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Palmer, I. J. (2002). How realistic is the sound design in the D-Day landing sequence in Saving Private Ryan? Unpublished thesis master's, Bournemouth University. 
Added by: Mark Grimshaw-Aagaard (3/11/06, 11:12 AM)   Last edited by: Mark Grimshaw-Aagaard
Resource type: Thesis/Dissertation
BibTeX citation key: Palmer2002
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Categories: Film Music/Sound, Sound Design
Keywords: Diegetic/non-diegetic, Film sound
Creators: Palmer
Publisher: Bournemouth University
Views: 10/924
Notes
Discussion of realism/authenticity of sound design in the film Saving Private Ryan.

28pp.
Added by: Mark Grimshaw-Aagaard  Last edited by: Mark Grimshaw-Aagaard
Quotes
p.3   Introduces and discusses the concept of authenticity in particular:

"'Authentic Timbre' - Sounds that are accurate to their diegetic source.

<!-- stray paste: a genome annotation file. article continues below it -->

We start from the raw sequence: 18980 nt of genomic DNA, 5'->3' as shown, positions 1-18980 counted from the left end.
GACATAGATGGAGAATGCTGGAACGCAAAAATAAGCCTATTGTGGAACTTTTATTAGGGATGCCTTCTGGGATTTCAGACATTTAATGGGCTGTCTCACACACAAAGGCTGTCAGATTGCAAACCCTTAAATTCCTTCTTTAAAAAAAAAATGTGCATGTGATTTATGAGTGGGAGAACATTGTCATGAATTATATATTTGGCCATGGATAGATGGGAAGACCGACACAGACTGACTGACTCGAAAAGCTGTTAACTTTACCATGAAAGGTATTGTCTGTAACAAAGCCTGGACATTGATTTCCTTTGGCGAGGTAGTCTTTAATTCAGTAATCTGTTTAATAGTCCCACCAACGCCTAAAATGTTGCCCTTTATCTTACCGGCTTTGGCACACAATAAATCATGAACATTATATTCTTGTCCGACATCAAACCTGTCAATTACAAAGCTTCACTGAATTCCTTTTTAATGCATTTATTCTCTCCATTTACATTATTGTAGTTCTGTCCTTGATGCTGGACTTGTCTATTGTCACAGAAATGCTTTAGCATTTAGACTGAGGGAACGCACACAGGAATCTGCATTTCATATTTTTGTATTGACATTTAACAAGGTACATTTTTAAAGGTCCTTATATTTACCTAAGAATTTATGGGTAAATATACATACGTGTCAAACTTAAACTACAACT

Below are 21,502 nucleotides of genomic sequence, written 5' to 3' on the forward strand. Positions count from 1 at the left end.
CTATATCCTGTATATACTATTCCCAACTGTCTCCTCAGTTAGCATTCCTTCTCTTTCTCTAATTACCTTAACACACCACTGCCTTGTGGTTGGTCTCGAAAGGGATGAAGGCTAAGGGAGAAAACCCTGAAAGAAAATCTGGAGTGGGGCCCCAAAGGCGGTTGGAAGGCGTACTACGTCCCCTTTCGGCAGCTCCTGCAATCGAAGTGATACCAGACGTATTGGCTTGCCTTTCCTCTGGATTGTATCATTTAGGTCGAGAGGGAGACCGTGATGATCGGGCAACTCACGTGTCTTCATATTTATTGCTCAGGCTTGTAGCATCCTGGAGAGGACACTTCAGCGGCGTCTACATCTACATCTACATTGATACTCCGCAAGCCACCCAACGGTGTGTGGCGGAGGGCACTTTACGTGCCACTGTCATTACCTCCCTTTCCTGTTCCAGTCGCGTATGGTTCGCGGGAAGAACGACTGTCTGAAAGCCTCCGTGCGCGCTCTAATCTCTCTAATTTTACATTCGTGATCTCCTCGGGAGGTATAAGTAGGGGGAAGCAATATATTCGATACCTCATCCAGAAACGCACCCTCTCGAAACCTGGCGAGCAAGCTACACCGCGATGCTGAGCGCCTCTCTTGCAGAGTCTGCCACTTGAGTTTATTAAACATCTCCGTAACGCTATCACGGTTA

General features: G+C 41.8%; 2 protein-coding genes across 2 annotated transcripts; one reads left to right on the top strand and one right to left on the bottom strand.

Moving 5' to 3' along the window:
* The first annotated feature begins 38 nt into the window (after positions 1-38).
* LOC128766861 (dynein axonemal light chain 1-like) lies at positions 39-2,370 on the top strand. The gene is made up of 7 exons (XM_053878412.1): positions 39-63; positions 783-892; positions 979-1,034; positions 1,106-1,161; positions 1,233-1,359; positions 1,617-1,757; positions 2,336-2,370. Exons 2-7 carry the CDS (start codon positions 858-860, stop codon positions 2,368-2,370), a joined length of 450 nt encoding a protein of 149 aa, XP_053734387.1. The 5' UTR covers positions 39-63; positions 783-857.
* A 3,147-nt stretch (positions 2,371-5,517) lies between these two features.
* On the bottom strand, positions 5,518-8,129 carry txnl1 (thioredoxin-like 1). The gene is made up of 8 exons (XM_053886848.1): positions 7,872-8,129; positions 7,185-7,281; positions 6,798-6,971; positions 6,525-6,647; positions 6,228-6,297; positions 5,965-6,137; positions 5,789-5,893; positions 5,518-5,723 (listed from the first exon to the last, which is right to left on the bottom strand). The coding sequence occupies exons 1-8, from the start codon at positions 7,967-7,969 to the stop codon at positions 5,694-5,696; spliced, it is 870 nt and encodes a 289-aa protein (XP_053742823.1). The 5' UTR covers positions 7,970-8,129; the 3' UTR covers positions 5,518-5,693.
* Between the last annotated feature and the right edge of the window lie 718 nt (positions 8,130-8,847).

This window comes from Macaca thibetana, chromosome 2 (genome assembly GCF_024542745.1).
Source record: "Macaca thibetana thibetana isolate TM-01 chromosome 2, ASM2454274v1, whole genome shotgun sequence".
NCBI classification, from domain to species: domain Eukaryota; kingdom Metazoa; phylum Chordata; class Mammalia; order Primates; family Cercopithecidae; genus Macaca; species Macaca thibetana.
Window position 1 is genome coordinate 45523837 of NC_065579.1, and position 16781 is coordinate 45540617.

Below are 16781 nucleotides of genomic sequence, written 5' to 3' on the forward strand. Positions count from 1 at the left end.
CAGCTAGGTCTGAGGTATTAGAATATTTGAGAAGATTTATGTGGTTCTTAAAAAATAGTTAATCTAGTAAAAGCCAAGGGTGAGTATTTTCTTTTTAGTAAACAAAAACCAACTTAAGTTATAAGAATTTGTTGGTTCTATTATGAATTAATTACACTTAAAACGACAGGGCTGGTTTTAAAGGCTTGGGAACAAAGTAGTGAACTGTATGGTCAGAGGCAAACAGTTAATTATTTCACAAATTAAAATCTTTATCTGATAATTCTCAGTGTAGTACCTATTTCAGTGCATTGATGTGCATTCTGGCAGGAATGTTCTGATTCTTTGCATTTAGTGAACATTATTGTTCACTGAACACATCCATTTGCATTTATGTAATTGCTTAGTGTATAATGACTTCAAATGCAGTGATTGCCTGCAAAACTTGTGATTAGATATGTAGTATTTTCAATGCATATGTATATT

'Authentic Choreography' - Sound that is designed to be accurate to a situation."   Added by: Mark Grimshaw-Aagaard
p.4   Despite the title of the dissertation, "We will not be discussing realism and sound in Saving Private Ryan."

The reason given is that SPR does not make use of Chion's acoustic discomfort to heighten sense of realism -- SPR's sounds are crisp and detailed hence has no sense of realism. (???)

Expands Chion's argument that verisimilitude (belief that sound is real) is more worthy than authenticity.   Added by: Mark Grimshaw-Aagaard
p.9   Mentions the Hollywood "law of enlarged firearm calibre."

e.g. Terminator 2's shotgun sound is comprised mainly of two cannons.   Added by: Mark Grimshaw-Aagaard
Paraphrases
pp.5–-6   Discusses the use of gunshot ricochet in films mentioning its status as cliché in Westerns.   Added by: Mark Grimshaw-Aagaard
p.16  

John Broomhall (head of Audio Infogrames) states that the sound in Medal of Honor was based on SPR's audio (Medal of Honor series 1999-2012).



Medal of Honor series. (1999-2012). [Computer Game].   Added by: Mark Grimshaw-Aagaard